A US startup skateboarder clothing company has been criticised and mocked on Twitter for its choice of brand name: Impact Reduction Apparel, or IRA for short.
The Belfast Telegraph reports that the company was forced to distance itself from any connection with the Irish Republican Army paramilitary group, tweeting on Thursday: “Impact Reduction Apparel is who we are. We have no affiliation with ANY terror groups. We make products that keep people safe.”
The company had been the target of hundreds of tweets, mostly from Irish Twitter users, poking fun at the brand name, while some deemed it “offensive.” @IRA_Apparel even started trending in some parts of Ireland on Thursday, according to Trendsmap.
It’s not entirely clear why IRA Apparel suddenly became the target of Twitter users this week. The company, which is based in San Francisco and appears to specialize in skateboarding helmets, according to its website, first set up its Twitter account in September. The brand has also been busy on Instagram since September. IRA Apparel’s products cannot be bought directly from its website, and it’s unlikely Ireland is one of its target markets.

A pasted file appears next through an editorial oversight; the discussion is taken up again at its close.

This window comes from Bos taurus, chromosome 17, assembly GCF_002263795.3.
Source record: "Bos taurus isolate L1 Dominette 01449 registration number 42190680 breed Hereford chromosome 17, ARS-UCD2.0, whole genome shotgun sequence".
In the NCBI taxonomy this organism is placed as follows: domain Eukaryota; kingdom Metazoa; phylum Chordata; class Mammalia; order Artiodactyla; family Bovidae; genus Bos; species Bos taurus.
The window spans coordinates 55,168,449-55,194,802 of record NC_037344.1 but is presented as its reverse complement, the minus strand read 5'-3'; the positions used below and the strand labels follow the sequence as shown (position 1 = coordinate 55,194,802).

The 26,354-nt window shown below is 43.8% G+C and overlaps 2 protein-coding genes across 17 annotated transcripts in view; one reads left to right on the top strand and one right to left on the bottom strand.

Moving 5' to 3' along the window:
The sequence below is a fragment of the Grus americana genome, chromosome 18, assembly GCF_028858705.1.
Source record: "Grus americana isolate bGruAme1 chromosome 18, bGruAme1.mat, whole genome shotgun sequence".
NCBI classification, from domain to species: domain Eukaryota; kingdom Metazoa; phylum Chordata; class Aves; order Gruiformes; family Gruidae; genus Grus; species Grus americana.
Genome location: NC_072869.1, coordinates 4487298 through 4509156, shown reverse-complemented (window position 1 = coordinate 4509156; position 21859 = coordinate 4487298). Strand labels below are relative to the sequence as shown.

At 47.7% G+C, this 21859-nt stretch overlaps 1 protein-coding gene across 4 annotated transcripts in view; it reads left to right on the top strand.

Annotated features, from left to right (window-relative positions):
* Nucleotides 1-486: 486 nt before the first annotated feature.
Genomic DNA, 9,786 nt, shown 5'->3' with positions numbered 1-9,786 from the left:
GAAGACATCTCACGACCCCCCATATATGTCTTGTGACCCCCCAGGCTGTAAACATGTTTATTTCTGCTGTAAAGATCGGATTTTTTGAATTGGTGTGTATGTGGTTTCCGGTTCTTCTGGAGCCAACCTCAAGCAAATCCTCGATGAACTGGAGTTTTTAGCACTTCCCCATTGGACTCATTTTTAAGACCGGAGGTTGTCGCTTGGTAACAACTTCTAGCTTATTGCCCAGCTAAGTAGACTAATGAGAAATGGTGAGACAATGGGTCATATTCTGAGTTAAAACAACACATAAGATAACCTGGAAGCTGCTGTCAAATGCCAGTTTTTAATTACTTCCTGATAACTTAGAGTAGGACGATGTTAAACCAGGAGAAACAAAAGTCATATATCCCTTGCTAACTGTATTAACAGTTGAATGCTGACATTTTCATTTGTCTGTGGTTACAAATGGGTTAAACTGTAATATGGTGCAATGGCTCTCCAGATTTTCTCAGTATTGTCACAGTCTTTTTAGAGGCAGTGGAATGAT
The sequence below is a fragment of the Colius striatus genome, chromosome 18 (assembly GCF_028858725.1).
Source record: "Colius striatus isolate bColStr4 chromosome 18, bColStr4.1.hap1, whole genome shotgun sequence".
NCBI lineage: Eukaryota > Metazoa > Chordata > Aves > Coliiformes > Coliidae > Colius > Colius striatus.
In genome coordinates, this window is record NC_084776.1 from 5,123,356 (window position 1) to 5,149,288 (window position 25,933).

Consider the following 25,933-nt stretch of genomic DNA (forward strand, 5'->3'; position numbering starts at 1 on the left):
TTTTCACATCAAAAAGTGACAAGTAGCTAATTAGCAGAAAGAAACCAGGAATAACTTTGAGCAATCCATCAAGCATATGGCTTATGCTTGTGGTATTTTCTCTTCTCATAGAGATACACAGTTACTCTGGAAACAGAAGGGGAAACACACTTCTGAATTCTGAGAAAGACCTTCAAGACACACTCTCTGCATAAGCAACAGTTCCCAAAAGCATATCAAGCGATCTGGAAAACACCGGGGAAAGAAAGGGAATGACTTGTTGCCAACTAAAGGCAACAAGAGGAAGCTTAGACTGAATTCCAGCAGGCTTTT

This is not the first time a brand has come under criticism for using a name, or product names, that could potentially offend those affected by The Troubles in Northern Ireland.
Nike was slammed in 2012 for releasing a sneaker called “Black and Tan,” which also shares a name with an infamous paramilitary force that committed atrocities against civilians during the War of Independence in Ireland.
And Kia was forced in 2013 to pull its planned “Provo” car. Provo was a name often used to refer to the Provisional IRA during The Troubles.
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